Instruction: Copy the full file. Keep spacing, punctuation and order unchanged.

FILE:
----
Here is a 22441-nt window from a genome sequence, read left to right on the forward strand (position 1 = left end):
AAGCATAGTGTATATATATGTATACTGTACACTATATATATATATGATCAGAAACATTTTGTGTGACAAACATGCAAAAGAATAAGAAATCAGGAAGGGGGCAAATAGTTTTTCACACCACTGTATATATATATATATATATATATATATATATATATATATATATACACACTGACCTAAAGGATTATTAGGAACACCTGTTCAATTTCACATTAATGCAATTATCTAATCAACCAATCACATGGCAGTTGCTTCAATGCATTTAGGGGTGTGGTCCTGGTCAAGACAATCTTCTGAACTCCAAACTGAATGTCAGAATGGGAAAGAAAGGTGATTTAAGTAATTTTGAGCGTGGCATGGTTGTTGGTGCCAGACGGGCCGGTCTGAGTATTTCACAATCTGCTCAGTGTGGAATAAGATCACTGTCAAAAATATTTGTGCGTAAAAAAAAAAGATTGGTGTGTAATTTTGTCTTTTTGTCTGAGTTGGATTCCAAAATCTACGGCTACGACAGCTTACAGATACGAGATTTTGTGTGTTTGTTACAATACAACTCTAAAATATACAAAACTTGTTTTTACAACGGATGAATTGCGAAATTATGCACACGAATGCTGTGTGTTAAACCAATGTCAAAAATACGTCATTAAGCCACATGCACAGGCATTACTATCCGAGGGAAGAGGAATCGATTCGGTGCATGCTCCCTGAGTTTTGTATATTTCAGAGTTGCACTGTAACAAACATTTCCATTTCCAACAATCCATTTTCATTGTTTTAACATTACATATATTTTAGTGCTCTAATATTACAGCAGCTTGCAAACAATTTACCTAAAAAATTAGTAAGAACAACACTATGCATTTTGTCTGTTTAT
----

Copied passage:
Here is a 22441-nt window from a genome sequence, read left to right on the forward strand (position 1 = left end):
AAGCATAGTGTATATATATGTATACTGTACACTATATATATATATGATCAGAAACATTTTGTGTGACAAACATGCAAAAGAATAAGAAATCAGGAAGGGGGCAAATAGTTTTTCACACCACTGTATATATATATATATATATATATATATATATATATATATATATACACACTGACCTAAAGGATTATTAGGAACACCTGTTCAATTTCACATTAATGCAATTATCTAATCAACCAATCACATGGCAGTTGCTTCAATGCATTTAGGGGTGTGGTCCTGGTCAAGACAATCTTCTGAACTCCAAACTGAATGTCAGAATGGGAAAGAAAGGTGATTTAAGTAATTTTGAGCGTGGCATGGTTGTTGGTGCCAGACGGGCCGGTCTGAGTATTTCACAATCTGCTCAGTGTGGAATAAGATCACTGTCAAAAATATTTGTGCGTAAAAAAAAAAGATTGGTGTGTAATTTTGTCTTTTTGTCTGAGTTGGATTCCAAAATCTACGGCTACGACAGCTTACAGATACGAGATTTTGTGTGTTTGTTACAATACAACTCTAAAATATACAAAACTTGTTTTTACAACGGATGAATTGCGAAATTATGCACACGAATGCTGTGTGTTAAACCAATGTCAAAAATACGTCATTAAGCCACATGCACAGGCATTACTATCCGAGGGAAGAGGAATCGATTCGGTGCATGCTCCCTGAGTTTTGTATATTTCAGAGTTGCACTGTAACAAACATTTCCATTTCCAACAATCCATTTTCATTGTTTTAACATTACATATATTTTAGTGCTCTAATATTACAGCAGCTTGCAAACAATTTACCTAAAAAATTAGTAAGAACAACACTATGCATTTTGTCTGTTTAT